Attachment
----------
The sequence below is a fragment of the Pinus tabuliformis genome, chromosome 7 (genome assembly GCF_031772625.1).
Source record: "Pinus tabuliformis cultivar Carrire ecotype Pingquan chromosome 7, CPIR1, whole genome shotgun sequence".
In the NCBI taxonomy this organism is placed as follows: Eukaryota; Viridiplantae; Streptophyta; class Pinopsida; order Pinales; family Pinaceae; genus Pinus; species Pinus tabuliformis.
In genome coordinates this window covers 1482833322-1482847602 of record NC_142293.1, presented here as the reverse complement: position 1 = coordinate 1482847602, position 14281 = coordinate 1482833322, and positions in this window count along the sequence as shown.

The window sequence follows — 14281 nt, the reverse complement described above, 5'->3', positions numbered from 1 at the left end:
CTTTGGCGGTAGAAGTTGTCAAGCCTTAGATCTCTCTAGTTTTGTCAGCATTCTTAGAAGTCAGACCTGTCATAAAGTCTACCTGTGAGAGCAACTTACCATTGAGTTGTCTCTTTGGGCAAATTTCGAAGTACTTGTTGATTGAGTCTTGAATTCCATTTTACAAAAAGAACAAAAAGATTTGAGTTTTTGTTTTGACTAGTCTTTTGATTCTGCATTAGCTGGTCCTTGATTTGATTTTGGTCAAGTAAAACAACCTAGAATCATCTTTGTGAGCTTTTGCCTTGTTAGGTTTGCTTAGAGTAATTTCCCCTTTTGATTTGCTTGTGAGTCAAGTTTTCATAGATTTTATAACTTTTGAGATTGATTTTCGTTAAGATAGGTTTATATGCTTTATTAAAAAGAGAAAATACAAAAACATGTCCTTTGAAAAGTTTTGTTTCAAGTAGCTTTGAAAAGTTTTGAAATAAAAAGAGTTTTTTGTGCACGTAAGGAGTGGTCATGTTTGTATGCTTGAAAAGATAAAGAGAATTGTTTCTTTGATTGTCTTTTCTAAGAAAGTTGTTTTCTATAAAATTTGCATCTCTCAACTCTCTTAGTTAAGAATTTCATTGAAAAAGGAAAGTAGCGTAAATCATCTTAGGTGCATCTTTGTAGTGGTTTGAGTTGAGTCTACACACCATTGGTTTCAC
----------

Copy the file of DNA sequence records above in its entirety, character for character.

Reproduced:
The sequence below is a fragment of the Pinus tabuliformis genome, chromosome 7 (genome assembly GCF_031772625.1).
Source record: "Pinus tabuliformis cultivar Carrire ecotype Pingquan chromosome 7, CPIR1, whole genome shotgun sequence".
In the NCBI taxonomy this organism is placed as follows: Eukaryota; Viridiplantae; Streptophyta; class Pinopsida; order Pinales; family Pinaceae; genus Pinus; species Pinus tabuliformis.
In genome coordinates this window covers 1482833322-1482847602 of record NC_142293.1, presented here as the reverse complement: position 1 = coordinate 1482847602, position 14281 = coordinate 1482833322, and positions in this window count along the sequence as shown.

The window sequence follows — 14281 nt, the reverse complement described above, 5'->3', positions numbered from 1 at the left end:
CTTTGGCGGTAGAAGTTGTCAAGCCTTAGATCTCTCTAGTTTTGTCAGCATTCTTAGAAGTCAGACCTGTCATAAAGTCTACCTGTGAGAGCAACTTACCATTGAGTTGTCTCTTTGGGCAAATTTCGAAGTACTTGTTGATTGAGTCTTGAATTCCATTTTACAAAAAGAACAAAAAGATTTGAGTTTTTGTTTTGACTAGTCTTTTGATTCTGCATTAGCTGGTCCTTGATTTGATTTTGGTCAAGTAAAACAACCTAGAATCATCTTTGTGAGCTTTTGCCTTGTTAGGTTTGCTTAGAGTAATTTCCCCTTTTGATTTGCTTGTGAGTCAAGTTTTCATAGATTTTATAACTTTTGAGATTGATTTTCGTTAAGATAGGTTTATATGCTTTATTAAAAAGAGAAAATACAAAAACATGTCCTTTGAAAAGTTTTGTTTCAAGTAGCTTTGAAAAGTTTTGAAATAAAAAGAGTTTTTTGTGCACGTAAGGAGTGGTCATGTTTGTATGCTTGAAAAGATAAAGAGAATTGTTTCTTTGATTGTCTTTTCTAAGAAAGTTGTTTTCTATAAAATTTGCATCTCTCAACTCTCTTAGTTAAGAATTTCATTGAAAAAGGAAAGTAGCGTAAATCATCTTAGGTGCATCTTTGTAGTGGTTTGAGTTGAGTCTACACACCATTGGTTTCAC